17. In 1943, the Westland Whirlwind was being withdrawn from service, one factor being lack of support for its Peregrine engines - together with the need to maintain two engines per airframe compared with the single-engined Typhoon intended to replace it. However with development of the Typhoon taking longer than expected, an interim solution was needed to support the second front expected to be opened in France in 1944. The remaining Whirlwind airframes were therefore re-engined with Bristol Mercury XVs, which were in plentiful supply and could provide enhanced performance running on 100 octane fuel. As the radial engines were air-cooled, the radiators could be removed from the wing roots making more volume and weight available for fuel tanks. The wing hard-points were strengthened, to allow carriage of two 1000lb bombs. Finally, the new MkIII IFF was fitted, the rod aerial under the starboard wing replacing the previous tailplane-to-fuselage wiring. Enough aircraft were re-manufactured to equip 263 squadron, which flew as part of 2nd Tactical Airforce over France from February 1944, until finally replaced by the Typhoon at the end of that year. ... Well, it could have happened anyway! Based on the venerable (if that is the right word!) Airfix Whirlwind, with engines from the old-tool Blenheim IV, spare propellers and spinners from the new Spitfire I/II and bombs from the Bomber resupply set. Following my reading of the regulations for D-Day stripes, and 24" wide stripes on the wings of twin-engined aircraft, as well as the 18"-wide fuselage stripes. I kept the sky band forward of the tail, and assumed the squadron codes would be re-painted over the stripes. Decals from a variety of sources, including some of the original airfix ones which had stood up pretty well for a 1980s-era kit. and a few more photos here: Westland Whirlwind FB.2
  18. Westland WS-55 Whirlwind HAR Mk.10, XD163, C/n. WA20. At the Helicopter Museum, Weston-Super-Mare. Pics mine. Originally built in 1954 at Yeovil, Somerset as a 12-seat transport helicopter. XD163 is of particular significance as it was not only converted from an earlier mark of Whirlwind, but was in fact in its earlier life the first Whirlwind delivered to the Royal Air Force, and was the first Whirlwind Mk.4. It first flew in April 1954 and operated with the Far East air force. In 1962 it was delivered to Westland's factory for conversion to Mk.10 standard. As the 36th production conversion Mk.10 XD163 first flew in February 1964 and allocated to 2FTS at the Central Flying School helicopter wing Ternhill in 1966. It remained there until 1979 when it was retired and placed in storage at RNAY Wroughton. The aircraft was subsequently transferred to the museum in April 1991 where it was restored and is now on display.Info from the The Helicopter Museum website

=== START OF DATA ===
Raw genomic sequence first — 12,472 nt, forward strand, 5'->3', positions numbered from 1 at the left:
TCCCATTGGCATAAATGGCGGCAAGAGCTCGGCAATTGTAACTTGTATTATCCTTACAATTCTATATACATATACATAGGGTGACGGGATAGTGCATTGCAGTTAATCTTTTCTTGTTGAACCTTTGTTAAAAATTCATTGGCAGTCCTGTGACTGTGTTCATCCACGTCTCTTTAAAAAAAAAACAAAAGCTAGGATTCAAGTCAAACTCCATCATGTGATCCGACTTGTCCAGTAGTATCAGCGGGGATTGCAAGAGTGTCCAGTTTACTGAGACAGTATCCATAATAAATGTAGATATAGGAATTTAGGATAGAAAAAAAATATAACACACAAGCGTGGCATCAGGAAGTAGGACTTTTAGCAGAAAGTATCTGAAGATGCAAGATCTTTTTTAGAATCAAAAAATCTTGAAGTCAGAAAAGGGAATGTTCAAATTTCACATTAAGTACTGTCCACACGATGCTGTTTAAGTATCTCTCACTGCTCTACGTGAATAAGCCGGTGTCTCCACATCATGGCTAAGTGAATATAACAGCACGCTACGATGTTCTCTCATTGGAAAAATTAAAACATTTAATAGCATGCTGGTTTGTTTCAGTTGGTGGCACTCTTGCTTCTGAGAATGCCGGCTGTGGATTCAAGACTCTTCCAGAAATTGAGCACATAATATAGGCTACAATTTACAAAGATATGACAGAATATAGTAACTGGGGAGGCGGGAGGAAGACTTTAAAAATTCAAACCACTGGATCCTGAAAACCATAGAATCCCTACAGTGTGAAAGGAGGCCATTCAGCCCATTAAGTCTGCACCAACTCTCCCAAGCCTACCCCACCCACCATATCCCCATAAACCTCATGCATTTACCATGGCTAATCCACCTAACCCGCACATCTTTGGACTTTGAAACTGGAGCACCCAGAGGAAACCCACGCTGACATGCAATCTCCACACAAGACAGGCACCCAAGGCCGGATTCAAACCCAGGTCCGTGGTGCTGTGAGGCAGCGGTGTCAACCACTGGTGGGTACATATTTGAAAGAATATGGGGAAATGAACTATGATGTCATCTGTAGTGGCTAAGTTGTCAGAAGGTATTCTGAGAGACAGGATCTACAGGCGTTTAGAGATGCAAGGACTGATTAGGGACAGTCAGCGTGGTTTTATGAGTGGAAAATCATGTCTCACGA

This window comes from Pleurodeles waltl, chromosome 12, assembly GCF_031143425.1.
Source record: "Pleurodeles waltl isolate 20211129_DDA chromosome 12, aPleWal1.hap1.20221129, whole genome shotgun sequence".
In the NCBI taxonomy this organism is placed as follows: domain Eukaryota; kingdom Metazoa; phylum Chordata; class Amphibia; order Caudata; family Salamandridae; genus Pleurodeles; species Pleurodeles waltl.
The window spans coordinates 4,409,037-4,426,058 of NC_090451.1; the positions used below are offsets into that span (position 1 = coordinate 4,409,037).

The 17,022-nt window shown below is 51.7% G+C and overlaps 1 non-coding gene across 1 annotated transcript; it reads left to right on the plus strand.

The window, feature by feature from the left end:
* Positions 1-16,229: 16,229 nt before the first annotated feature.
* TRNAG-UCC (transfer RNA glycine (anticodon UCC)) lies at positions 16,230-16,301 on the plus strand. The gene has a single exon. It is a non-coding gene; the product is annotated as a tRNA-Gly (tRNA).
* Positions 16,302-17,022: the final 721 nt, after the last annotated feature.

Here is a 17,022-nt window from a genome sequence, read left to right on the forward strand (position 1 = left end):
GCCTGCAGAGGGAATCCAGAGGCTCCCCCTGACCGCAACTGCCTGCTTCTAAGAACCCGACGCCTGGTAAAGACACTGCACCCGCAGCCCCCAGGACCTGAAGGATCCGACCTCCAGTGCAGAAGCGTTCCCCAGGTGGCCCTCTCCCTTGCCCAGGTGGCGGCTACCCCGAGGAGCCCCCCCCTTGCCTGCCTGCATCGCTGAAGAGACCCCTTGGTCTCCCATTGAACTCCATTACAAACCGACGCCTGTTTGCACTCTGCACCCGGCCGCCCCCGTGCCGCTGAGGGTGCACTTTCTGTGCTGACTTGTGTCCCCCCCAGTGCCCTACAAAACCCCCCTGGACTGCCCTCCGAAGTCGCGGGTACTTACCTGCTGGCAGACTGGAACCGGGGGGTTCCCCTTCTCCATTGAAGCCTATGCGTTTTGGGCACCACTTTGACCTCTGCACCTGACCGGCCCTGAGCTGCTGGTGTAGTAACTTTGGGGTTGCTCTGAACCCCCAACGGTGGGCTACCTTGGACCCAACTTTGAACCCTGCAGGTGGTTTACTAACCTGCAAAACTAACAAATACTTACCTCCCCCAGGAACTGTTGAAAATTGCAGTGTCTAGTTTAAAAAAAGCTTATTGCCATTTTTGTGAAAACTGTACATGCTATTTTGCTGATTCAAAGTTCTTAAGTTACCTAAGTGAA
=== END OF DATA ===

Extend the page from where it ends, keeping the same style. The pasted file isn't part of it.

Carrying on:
19. I decied to build the whirlwind after all. I dont do highly detailed models so losing the etch is no big deal I might even find it again it must be in a box somewhere. Donar kit and the converson kit sprues Marked out ready for cutting The nose is going to need some filler to make it akk join up nicely I will keep the door shut Next up get rid of the cooling grills I will use the red and blue/grey colour sheme supplied in the kit It will look nice along the HAR10 I have already. I have the kits and bits to do the MK7 and HCC12 which is what I will be doing after this one. Cockpit and grill next Rodders
  20. Hello, I'm presenting my recently finished Westland Whirlwind Mk.I, built as part of the "The Battle of Britain" competition on Polish "Scale modelling with passion" forum. I used Eduards PE's and scratchbuilded some details (eg. moved antenna mast onto the canopy to represent early production variant). Hovewer, I am aware, that not all of the issues of this kit were corrected. All the markings were painted using masks (as you probably know, the decals in this kit are of low quality...). The model was painted using Tamiya and MrHobby Acrylics. You can see all the models built during this competition at this link: http://www.pwm.org.pl/viewforum.php?f=797. Hope you enjoy, Artur
  21. Hi, Next archive bird - Westland Whirlwind of 263 Squadron RAF, September 1941. This is an Airfix kit, mould form late 1970s, mostly OOB work. I was intending t do here very devestated paint, following well a photo: https://en.wikipedia.org/wiki/No._263_Squadron_RAF#/media/File:Whirlwind_Mk_I,_263_Sqn_Exeter,_in_flight_over_West_Country.jpg But this was just an attempt... Comments welcome Regards Jerzy-Wojtek